What Exactly Is US Government Policy On Jerusalem As Capital Of Israel
Last week US Vice President Mike Pence gave a speech at the historic site of the first UN General Assembly in Flushing Meadows on Long Island, New York. This part of his speech was what much of the press focused on:
And while, for the past 20 years, Congress and successive administrations have expressed a willingness to move our embassy, as we speak, President Donald Trump is actively considering when and how to move the American embassy in Israel from Tel Aviv to Jerusalem. (Applause.)
The speech contained much more than this and you can see it and read about that here. All this press hyperventilation occurs (kicked off by this widely shared and refuted Axios report) because every 6 months every sitting president since 1999 has signed a waiver to prevent the move of the US Embassy from Tel Aviv to Jerusalem. In 1995 the 104th United States Congress passed the “Jerusalem Embassy Act of 1995” and it is well worth reading the Findings of that act, here they are in full:
Section 2. Findings
The Congress makes the following findings:
- Each sovereign nation, under international law and custom, may designate its own capital.
- Since 1950, the city of Jerusalem has been the capital of the State of Israel.
- The city of Jerusalem is the seat of Israel’s President, Parliament, and Supreme Court, and the site of numerous government ministries and social and cultural institutions.
- The city of Jerusalem is the spiritual center of Judaism, and is also considered a holy city by the members of other religious faiths.
- From 1948-1967, Jerusalem was a divided city and Israeli citizens of all faiths as well as Jewish citizens of all states were denied access to holy sites in the area controlled by Jordan.
- In 1967, the city of Jerusalem was reunited during the conflict known as the Six Day War.
- Since 1967, Jerusalem has been a united city administered by Israel, and persons of all religious faiths have been guaranteed full access to holy sites within the city.
- This year marks the 28th consecutive year that Jerusalem has been administered as a unified city in which the rights of all faiths have been respected and protected.
- In 1990, the congress unanimously adopted Senate Concurrent Resolution 106, which declares that the Congress ‘‘strongly believes that Jerusalem must remain an undivided city in which the rights of every ethnic and religious group are protected’’.
- In 1992, the United States Senate and House of Representatives unanimously adopted Senate Concurrent Resolution 113 of the One Hundred Second Congress to commemorate the 25th anniversary of the reunification of Jerusalem, and reaffirming congressional sentiment that Jerusalem must remain an undivided city.
- The September 13, 1993, Declaration of Principles on Interim Self-Government Arrangements lays out a timetable for the resolution of ‘‘final status’’ issues, including Jerusalem.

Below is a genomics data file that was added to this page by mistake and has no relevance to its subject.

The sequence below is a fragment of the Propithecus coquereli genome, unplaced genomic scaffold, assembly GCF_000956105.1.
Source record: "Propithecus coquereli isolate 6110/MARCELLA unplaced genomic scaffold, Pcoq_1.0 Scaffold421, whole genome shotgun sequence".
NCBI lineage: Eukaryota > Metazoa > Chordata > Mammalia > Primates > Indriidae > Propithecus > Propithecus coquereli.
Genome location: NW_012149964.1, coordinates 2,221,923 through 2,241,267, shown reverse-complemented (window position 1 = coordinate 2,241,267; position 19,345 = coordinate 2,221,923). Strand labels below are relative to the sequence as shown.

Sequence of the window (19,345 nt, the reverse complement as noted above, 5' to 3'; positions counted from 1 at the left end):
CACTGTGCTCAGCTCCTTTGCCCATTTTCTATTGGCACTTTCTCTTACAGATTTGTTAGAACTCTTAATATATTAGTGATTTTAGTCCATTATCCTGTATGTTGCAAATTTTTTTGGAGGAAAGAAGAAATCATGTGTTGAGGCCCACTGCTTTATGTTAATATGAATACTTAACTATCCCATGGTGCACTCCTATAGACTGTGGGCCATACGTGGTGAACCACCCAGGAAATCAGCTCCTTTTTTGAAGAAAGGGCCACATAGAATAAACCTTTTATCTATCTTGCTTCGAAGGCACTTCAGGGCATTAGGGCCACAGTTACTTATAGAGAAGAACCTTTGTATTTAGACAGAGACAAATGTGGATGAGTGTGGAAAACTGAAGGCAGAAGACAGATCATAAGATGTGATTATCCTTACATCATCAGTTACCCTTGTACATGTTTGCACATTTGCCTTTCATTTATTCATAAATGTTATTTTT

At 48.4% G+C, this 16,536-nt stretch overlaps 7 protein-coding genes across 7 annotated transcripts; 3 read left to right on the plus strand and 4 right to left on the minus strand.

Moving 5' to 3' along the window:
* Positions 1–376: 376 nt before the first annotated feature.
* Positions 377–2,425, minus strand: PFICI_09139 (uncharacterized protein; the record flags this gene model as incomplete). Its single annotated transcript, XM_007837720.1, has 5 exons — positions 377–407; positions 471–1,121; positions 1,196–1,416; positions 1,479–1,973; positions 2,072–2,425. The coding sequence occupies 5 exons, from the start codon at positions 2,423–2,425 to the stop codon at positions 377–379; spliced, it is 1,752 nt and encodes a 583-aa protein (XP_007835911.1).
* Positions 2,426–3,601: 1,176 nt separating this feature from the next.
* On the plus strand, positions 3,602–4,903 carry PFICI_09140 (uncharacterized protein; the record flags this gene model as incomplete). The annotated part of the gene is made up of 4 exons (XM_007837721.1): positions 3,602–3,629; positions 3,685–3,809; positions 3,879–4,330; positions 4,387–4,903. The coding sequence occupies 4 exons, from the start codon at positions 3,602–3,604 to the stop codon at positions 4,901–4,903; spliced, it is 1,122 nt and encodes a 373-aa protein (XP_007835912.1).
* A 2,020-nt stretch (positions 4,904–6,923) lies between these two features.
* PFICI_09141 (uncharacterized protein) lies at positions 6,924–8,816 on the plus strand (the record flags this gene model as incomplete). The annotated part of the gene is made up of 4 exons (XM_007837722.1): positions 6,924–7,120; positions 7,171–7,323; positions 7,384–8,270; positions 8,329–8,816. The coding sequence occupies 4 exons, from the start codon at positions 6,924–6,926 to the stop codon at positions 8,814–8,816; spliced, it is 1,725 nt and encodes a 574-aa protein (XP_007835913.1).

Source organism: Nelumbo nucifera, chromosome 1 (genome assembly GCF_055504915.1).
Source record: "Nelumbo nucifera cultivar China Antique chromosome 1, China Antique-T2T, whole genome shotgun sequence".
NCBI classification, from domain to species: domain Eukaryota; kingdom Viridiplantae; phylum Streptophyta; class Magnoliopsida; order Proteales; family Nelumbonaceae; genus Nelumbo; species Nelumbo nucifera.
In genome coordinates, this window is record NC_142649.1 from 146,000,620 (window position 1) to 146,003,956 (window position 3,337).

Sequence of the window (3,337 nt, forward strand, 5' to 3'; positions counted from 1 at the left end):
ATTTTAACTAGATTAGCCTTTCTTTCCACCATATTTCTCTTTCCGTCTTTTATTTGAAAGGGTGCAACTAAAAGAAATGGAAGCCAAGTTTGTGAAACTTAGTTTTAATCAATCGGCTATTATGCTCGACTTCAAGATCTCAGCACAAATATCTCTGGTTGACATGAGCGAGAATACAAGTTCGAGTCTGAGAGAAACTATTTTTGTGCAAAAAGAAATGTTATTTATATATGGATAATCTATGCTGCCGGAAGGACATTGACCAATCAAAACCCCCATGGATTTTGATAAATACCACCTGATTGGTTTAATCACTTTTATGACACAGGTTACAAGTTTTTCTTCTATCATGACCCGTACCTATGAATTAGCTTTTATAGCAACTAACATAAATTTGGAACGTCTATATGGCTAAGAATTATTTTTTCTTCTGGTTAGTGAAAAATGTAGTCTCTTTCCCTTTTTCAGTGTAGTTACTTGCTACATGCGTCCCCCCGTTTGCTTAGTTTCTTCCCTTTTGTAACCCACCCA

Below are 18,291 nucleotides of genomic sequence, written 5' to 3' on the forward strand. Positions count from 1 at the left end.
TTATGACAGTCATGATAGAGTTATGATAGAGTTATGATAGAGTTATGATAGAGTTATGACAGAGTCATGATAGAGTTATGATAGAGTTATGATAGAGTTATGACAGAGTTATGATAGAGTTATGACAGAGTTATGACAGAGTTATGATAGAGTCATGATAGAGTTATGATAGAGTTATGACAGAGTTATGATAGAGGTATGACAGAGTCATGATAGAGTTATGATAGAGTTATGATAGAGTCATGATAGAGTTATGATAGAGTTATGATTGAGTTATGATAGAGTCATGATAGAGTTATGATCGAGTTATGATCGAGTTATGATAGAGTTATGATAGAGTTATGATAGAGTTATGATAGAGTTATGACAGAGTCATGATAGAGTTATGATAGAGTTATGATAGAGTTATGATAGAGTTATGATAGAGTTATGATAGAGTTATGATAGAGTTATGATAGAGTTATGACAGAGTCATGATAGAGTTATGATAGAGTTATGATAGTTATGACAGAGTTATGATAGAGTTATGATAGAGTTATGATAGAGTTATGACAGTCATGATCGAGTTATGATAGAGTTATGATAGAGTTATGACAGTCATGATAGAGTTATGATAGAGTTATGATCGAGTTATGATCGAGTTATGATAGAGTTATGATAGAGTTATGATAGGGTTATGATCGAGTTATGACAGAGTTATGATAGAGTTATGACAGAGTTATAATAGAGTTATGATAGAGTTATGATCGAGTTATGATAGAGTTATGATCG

- The agreement on the Gaza strip and Jericho Area was signed May 4, 1994, beginning the five-year transitional period laid out in the Declaration of Principles.
- In March of 1995, 93 members of the United States Senate signed a letter to Secretary of State Warren Christopher encouraging ‘‘planning to begin now’’ for relocation of the United States Embassy to the City of Jerusalem.
- In June of 1993, 257 members of The United States House of Representatives signed a letter to the Secretary of State Warren Christopher stating that the relocation of the United states Embassy to Jerusalem ‘‘should take place no later than . . . 1999’’.
- The United States maintains its embassy in the functioning capital of every country except in the case of our democratic friend and strategic ally, the State of Israel.
- The United States conducts official meetings and other business in the city of Jerusalem in de facto recognition of its status as the capital of Israel.
- In 1996, the State of Israel will celebrate the 3,000th anniversary of the Jewish presence in Jerusalem since King David’s entry.
Section 3. Timetable
(a) Statement of the Policy of the United States.—
- Jerusalem should remain an undivided city in which the rights of every ethnic and religious group are protected.
- Jerusalem should be recognized as the capital of the State of Israel; and
- the United States Embassy in Israel should be established in Jerusalem no later than May 31, 1999.
(b) Opening Determination.—
- Not more than 50 percent of the funds appropriated to the Department of State for fiscal year 1999 for ‘‘Acquisition and Maintenance of Buildings Abroad’’ may be obligated until the Secretary of State determines and reports to Congress that the United States Embassy In Jerusalem has officially opened.
That is the law as passed by the United State of America’s government in 1995. What Congress actually said is that the State Department would lose 50% of its buildings abroad funding IF the embassy doesn’t open in Jerusalem.
However, there is a clause (7) allowing the President to defer this withdrawal of funding in the event the Embassy doesn’t open in Jerusalem and if he determines deferral “is necessary to protect the national security interests of the United States”. Every President, every 6 months, since June 1999 has done that. Trump did it on May 31st 2017. So he’s due to sign this waiver any day now.
On Wednesday President Trump is set to give a speech. Anyone who says publicly that they know whats in that speech and tells you, probably doesn’t know and is speculating. If you want the best clues around, I would look back to Pence’s speech last week as I mentioned at the top of this post.
The smart money (and mine) is on a recognition of Jerusalem as the Capital of Israel but without any concrete steps to move the embassy. Russia recognised Jerusalem back in April and the world didn’t come to an end.[For a much more detailed legal explanation of the Waiver, see this post by Eugene Kontorovich.]